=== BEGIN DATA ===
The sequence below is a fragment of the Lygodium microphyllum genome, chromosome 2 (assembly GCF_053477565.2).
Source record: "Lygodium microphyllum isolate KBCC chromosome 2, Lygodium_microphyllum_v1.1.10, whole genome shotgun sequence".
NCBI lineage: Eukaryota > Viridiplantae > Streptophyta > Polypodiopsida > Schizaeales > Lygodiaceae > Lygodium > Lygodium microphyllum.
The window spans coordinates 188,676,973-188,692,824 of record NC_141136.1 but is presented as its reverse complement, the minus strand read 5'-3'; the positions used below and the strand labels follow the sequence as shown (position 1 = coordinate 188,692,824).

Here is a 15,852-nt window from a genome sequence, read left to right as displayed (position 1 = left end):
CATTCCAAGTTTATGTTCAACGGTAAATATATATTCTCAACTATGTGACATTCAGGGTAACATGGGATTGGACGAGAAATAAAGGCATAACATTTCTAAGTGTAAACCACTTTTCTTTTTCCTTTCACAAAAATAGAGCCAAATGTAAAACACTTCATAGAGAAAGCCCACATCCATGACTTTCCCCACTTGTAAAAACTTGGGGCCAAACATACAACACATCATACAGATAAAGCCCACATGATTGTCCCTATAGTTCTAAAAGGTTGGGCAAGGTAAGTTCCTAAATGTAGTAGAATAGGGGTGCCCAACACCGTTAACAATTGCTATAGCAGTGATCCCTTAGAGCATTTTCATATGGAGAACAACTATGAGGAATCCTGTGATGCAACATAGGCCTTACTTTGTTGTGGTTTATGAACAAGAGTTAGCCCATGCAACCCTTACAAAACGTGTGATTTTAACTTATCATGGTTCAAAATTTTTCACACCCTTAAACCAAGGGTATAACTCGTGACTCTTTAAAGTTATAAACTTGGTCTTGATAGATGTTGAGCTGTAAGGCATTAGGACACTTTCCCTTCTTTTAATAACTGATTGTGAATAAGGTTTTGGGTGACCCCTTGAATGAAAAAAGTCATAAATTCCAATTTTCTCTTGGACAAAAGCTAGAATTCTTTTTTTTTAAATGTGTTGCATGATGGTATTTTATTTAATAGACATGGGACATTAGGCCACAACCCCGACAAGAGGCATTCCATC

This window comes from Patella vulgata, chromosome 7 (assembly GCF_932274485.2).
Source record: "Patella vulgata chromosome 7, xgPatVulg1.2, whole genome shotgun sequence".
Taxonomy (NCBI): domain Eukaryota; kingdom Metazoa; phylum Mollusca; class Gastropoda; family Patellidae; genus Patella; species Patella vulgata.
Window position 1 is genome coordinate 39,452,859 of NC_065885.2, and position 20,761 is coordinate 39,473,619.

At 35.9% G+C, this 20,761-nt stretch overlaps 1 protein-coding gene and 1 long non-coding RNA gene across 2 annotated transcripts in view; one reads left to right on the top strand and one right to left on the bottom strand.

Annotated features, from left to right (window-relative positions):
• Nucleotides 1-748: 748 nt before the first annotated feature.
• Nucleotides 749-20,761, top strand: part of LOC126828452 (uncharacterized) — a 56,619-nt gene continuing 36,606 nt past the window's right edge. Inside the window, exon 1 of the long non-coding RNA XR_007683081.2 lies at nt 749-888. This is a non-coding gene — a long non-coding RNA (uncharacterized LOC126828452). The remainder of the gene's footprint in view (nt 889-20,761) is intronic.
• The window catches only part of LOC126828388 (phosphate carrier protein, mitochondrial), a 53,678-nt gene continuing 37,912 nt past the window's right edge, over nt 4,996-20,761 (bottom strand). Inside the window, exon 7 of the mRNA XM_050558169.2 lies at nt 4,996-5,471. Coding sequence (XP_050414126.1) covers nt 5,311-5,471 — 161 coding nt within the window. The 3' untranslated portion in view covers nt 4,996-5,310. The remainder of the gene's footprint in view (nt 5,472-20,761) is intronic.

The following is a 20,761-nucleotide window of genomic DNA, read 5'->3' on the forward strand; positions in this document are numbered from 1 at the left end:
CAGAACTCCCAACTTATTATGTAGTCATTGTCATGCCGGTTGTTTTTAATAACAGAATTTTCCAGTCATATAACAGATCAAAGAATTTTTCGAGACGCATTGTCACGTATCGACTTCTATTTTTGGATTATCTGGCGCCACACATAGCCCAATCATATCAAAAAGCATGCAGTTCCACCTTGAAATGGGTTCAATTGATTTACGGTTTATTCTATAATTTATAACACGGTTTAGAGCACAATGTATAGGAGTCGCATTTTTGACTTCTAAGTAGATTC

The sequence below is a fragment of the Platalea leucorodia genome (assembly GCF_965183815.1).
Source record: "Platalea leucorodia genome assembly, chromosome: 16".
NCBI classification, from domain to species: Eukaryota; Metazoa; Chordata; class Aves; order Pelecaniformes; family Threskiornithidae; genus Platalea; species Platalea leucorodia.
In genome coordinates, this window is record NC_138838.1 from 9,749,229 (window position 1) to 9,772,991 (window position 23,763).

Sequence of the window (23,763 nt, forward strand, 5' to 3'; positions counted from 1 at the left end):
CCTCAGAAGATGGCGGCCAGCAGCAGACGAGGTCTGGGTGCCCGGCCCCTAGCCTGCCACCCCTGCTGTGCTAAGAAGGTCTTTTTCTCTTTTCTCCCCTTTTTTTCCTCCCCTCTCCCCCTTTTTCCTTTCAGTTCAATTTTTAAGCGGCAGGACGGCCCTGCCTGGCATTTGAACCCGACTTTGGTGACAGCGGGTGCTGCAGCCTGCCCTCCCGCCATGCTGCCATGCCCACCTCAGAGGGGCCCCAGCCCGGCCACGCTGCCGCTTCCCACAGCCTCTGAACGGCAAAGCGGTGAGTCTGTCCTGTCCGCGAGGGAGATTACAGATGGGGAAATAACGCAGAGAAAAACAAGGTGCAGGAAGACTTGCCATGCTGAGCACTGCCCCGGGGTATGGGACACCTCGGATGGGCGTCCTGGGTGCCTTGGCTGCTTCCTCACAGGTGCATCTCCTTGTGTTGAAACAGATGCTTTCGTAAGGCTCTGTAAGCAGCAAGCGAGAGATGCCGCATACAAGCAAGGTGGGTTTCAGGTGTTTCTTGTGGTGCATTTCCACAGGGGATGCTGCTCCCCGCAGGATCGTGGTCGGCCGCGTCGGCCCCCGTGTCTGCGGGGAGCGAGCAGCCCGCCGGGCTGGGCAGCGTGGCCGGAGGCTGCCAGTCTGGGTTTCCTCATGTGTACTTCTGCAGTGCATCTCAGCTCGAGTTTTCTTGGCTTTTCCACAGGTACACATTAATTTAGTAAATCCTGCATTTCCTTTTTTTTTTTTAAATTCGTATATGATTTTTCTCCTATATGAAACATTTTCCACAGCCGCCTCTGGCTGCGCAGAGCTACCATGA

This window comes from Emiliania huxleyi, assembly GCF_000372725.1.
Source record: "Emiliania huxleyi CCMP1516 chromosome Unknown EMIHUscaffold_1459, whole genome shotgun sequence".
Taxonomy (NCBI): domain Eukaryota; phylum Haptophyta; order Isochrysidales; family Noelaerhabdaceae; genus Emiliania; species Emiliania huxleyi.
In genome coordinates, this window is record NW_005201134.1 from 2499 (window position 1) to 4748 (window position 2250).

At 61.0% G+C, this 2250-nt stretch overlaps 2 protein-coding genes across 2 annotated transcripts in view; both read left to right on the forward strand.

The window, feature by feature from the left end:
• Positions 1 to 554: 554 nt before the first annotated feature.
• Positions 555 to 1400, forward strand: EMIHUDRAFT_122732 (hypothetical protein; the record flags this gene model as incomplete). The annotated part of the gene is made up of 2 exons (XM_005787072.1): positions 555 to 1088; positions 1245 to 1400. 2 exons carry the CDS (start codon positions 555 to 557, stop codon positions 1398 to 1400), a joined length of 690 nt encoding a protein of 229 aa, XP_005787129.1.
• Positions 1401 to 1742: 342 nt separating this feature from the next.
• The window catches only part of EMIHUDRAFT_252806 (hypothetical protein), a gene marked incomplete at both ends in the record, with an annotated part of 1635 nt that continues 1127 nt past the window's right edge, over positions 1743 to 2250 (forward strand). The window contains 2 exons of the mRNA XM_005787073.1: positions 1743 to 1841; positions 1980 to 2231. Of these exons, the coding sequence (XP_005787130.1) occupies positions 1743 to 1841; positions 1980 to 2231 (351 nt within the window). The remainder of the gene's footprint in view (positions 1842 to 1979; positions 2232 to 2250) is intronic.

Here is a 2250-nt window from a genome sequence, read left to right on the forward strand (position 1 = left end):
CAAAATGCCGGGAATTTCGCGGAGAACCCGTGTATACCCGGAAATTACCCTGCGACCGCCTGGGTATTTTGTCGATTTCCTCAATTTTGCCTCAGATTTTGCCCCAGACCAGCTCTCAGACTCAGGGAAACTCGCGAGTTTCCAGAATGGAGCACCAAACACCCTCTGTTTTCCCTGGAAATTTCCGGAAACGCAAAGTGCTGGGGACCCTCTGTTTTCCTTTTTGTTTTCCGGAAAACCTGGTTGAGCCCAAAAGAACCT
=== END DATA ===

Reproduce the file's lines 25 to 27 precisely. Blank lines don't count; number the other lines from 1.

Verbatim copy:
Source record: "Emiliania huxleyi CCMP1516 chromosome Unknown EMIHUscaffold_1459, whole genome shotgun sequence".
Taxonomy (NCBI): domain Eukaryota; phylum Haptophyta; order Isochrysidales; family Noelaerhabdaceae; genus Emiliania; species Emiliania huxleyi.
In genome coordinates, this window is record NW_005201134.1 from 2499 (window position 1) to 4748 (window position 2250).